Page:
On Friday, Maria Ressa and Dmitry Muratov, two journalists whose work has enraged the authorities of the Philippines and Russia, were given the Nobel Peace Prize, which the Nobel Committee described as a support of free speech rights that are under assault across the world.
The two were honoured “for their heroic battle for freedom of expression” in their respective nations, according to Norwegian Nobel Committee Chairwoman Berit Reiss-Andersen.
“At the same time, they are representatives of all journalists who stand up for this ideal in a world in which democracy and freedom of the press face increasingly adverse conditions,” she added. “Free, independent and fact-based journalism serves to protect against abuse of power, lies and war propaganda.”
Muratov dedicated his prize to six Novaya Gazeta writers who were assassinated for their work exposing human rights abuses and corruption.
“Igor Domnikov, Yuri Shchekochikhin, Anna Politkovskaya, Stas Markelov, Anastasia Baburova, Natasha Estemirova – these are the individuals who have received the Nobel Prize today,” Muratov added, naming the names of killed journalists and activists whose pictures hang at the newspaper’s Moscow offices.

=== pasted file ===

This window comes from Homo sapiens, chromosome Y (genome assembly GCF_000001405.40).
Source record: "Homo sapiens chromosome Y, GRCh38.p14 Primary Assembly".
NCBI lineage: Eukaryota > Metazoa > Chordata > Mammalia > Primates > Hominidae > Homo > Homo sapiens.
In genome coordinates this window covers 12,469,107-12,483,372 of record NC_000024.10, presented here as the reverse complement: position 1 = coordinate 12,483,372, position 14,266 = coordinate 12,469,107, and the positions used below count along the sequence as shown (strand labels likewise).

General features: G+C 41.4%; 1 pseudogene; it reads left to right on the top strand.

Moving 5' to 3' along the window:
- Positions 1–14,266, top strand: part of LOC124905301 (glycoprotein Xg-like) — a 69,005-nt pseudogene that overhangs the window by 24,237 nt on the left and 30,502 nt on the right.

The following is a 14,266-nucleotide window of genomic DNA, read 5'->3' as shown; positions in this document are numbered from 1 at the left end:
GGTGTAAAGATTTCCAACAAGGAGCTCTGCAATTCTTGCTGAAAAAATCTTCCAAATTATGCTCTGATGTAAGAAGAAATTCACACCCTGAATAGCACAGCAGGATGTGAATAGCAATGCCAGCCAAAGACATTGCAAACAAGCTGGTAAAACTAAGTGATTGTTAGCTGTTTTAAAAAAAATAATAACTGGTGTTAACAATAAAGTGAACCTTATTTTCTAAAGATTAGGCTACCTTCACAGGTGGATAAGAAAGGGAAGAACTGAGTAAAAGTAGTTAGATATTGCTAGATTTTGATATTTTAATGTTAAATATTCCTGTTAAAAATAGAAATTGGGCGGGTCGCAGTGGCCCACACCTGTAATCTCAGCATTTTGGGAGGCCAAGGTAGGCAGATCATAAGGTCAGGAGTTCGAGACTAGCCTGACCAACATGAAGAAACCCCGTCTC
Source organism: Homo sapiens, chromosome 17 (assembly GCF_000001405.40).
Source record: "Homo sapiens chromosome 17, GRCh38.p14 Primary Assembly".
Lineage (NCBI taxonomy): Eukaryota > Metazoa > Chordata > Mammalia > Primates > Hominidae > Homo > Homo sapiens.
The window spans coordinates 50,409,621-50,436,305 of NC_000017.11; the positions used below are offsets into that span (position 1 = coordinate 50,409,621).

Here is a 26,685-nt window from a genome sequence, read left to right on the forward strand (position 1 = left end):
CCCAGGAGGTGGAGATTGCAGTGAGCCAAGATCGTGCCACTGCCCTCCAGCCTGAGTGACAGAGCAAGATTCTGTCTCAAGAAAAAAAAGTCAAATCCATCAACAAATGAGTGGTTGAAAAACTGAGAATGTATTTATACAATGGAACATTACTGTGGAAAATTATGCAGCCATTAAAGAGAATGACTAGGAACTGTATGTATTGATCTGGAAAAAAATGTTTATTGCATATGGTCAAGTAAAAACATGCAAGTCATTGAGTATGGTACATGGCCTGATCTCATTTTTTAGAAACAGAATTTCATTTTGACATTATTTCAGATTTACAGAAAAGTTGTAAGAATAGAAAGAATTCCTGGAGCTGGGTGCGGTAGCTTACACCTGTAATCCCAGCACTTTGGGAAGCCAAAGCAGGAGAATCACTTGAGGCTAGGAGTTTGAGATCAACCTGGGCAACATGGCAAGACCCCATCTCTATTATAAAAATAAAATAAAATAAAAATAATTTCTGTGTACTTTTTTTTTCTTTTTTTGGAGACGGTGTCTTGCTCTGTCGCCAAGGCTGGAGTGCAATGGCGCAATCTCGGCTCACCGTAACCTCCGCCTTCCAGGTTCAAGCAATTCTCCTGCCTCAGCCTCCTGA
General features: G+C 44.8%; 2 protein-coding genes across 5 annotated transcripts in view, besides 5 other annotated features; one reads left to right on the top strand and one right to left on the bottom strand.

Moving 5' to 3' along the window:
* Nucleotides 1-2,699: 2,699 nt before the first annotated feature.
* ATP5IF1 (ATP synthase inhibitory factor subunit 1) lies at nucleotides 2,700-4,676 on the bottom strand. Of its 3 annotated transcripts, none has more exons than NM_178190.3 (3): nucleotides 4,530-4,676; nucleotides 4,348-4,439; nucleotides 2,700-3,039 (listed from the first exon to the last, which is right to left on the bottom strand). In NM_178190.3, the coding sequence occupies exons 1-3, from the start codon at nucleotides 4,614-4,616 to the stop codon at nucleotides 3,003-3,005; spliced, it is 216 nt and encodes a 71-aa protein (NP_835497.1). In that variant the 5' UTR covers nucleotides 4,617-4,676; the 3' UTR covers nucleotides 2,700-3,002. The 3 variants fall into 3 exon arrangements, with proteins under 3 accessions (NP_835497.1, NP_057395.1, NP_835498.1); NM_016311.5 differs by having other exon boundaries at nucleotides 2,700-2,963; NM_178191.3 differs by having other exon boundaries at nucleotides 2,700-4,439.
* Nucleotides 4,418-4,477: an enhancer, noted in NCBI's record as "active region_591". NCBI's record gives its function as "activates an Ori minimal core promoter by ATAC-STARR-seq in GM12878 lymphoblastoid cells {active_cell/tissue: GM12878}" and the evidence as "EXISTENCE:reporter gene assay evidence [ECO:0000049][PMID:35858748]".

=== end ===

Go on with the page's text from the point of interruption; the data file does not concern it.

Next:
Ressa, who has spent years fighting legal battles in the Philippines over her Rappler website’s work, said the reward will boost her organization’s goal.
“We’re going through a terrible moment,” she added, “but I believe we’ll hold the line.”
“We understand that what we do today will define what we will be tomorrow.”
First Time In 86 Years
The award is the first for a journalist since German Carl von Ossietzky received the Nobel Peace Prize in 1935 for exposing his country’s covert postwar rearmament programme.
Muratov, who is 59 years old, is the first Russian to receive the Nobel Peace Prize since Soviet leader Mikhail Gorbachev in 1990. Gorbachev had a long history with Novaya Gazeta, has donated part of his Nobel Prize money to help establish the publication in the early post-Soviet days, when Russians were looking forward to new freedoms.
Ressa, who is 58 years old, is the Philippines’ first Nobel Laureate in any area. Rappler, which she co-founded in 2012, has become well-known for its investigative reporting, which has included large-scale deaths during a police anti-drug operation.
A libel action against Ressa was dismissed by a Philippine court in August, one of the numerous cases brought against the journalist, who claims she has been singled out because of her news site’s negative coverage of President Rodrigo Duterte.
Russian journalists have faced an increasingly difficult environment in recent years, with many being forced to register as agents of the state.
“We will leverage this prize in the interests of Russian journalism which (the authorities) are now trying to repress,” Muratov told Podyom, a journalism website. “We will try to help people who have been recognised as agents, who are now being treated like dirt and being exiled from the country.”
Source – The Indian Express